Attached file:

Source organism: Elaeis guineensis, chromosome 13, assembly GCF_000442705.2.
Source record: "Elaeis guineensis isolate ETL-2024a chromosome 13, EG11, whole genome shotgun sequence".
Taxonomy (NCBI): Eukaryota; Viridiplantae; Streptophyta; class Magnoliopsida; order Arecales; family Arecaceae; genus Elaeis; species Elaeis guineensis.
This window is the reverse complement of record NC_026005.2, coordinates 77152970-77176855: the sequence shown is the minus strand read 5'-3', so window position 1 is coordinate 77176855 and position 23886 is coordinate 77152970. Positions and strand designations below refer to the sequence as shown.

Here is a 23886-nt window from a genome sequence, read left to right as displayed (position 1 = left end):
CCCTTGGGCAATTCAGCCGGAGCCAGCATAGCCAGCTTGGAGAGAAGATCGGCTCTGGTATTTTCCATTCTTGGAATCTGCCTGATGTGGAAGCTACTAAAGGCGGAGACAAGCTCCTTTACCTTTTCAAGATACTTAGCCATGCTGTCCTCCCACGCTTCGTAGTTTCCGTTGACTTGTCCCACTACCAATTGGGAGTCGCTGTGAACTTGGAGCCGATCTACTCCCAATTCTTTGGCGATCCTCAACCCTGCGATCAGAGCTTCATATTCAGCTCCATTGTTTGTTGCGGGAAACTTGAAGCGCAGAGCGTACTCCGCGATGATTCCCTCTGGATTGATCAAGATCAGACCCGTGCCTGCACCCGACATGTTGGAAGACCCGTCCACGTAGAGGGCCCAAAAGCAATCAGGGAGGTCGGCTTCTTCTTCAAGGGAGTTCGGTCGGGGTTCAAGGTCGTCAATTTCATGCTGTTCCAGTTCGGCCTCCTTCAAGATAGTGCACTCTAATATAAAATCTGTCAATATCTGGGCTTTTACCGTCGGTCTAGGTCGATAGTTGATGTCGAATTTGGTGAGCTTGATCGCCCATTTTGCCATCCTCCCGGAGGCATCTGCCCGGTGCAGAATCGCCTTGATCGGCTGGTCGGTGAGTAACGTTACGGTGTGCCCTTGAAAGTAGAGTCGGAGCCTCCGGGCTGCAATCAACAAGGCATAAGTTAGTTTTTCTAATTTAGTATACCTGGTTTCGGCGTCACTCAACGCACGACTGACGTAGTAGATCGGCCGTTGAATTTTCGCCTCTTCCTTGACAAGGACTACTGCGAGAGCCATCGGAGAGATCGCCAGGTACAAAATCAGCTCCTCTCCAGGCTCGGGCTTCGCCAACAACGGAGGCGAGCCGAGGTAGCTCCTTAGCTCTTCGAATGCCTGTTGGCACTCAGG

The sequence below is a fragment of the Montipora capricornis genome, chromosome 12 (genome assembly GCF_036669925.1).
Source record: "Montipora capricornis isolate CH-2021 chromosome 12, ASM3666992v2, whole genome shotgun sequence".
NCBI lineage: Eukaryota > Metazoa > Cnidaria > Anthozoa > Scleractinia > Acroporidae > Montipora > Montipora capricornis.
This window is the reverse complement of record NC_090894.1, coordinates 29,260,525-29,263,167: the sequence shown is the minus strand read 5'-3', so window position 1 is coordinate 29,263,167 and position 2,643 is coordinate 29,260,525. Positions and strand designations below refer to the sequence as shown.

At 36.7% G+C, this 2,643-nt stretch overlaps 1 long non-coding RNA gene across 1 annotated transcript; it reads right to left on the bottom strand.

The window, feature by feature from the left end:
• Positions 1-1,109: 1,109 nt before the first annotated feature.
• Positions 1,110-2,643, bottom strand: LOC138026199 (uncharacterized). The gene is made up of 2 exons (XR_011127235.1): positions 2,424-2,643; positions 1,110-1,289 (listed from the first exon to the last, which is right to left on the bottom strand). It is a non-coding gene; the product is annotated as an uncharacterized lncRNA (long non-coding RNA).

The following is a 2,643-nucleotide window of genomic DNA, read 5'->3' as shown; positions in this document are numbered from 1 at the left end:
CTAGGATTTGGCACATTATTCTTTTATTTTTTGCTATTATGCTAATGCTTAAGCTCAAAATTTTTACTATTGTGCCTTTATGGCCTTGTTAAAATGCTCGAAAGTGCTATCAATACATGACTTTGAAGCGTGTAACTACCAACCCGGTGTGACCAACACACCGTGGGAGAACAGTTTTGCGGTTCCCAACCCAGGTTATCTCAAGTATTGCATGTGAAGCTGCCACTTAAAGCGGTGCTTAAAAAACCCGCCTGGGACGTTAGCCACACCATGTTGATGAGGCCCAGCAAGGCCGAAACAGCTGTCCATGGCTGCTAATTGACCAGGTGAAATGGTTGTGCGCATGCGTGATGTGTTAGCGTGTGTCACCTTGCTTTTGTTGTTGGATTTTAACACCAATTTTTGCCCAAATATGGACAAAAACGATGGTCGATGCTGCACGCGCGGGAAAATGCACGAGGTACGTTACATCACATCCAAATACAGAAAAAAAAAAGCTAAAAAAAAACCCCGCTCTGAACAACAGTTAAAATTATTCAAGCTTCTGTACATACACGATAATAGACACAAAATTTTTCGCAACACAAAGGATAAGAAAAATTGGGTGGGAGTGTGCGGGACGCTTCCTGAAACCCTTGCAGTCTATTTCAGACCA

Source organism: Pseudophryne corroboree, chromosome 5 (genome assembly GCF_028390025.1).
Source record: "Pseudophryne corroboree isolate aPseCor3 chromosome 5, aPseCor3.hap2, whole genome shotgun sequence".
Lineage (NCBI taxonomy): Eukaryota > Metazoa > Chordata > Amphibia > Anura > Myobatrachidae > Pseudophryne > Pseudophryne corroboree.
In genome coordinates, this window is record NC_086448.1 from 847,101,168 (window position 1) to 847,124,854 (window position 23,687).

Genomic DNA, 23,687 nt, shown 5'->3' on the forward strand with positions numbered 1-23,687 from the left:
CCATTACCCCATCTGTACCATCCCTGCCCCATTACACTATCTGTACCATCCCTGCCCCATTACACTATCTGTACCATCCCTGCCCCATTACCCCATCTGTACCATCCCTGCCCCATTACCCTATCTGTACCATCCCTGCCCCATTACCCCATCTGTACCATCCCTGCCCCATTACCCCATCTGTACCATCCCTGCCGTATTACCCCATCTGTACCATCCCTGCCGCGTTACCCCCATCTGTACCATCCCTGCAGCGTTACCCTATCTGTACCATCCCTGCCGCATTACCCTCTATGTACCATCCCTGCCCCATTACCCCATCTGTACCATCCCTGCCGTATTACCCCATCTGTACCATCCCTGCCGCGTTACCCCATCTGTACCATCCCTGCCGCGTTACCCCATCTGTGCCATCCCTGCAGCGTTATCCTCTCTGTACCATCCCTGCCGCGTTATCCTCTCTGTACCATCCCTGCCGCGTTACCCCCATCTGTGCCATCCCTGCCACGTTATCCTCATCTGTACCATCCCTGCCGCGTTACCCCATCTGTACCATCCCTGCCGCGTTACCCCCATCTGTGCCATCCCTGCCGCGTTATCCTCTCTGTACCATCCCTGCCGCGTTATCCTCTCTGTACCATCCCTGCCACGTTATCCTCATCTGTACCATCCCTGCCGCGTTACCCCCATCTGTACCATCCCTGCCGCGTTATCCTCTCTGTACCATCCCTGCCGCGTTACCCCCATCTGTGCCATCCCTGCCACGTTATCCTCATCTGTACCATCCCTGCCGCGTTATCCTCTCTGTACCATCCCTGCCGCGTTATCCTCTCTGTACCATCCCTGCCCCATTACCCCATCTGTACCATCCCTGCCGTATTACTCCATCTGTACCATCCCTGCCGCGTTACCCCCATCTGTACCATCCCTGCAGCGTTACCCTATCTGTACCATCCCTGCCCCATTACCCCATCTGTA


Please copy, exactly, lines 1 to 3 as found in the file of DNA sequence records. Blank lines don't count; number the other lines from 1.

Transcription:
Source organism: Elaeis guineensis, chromosome 13, assembly GCF_000442705.2.
Source record: "Elaeis guineensis isolate ETL-2024a chromosome 13, EG11, whole genome shotgun sequence".
Taxonomy (NCBI): Eukaryota; Viridiplantae; Streptophyta; class Magnoliopsida; order Arecales; family Arecaceae; genus Elaeis; species Elaeis guineensis.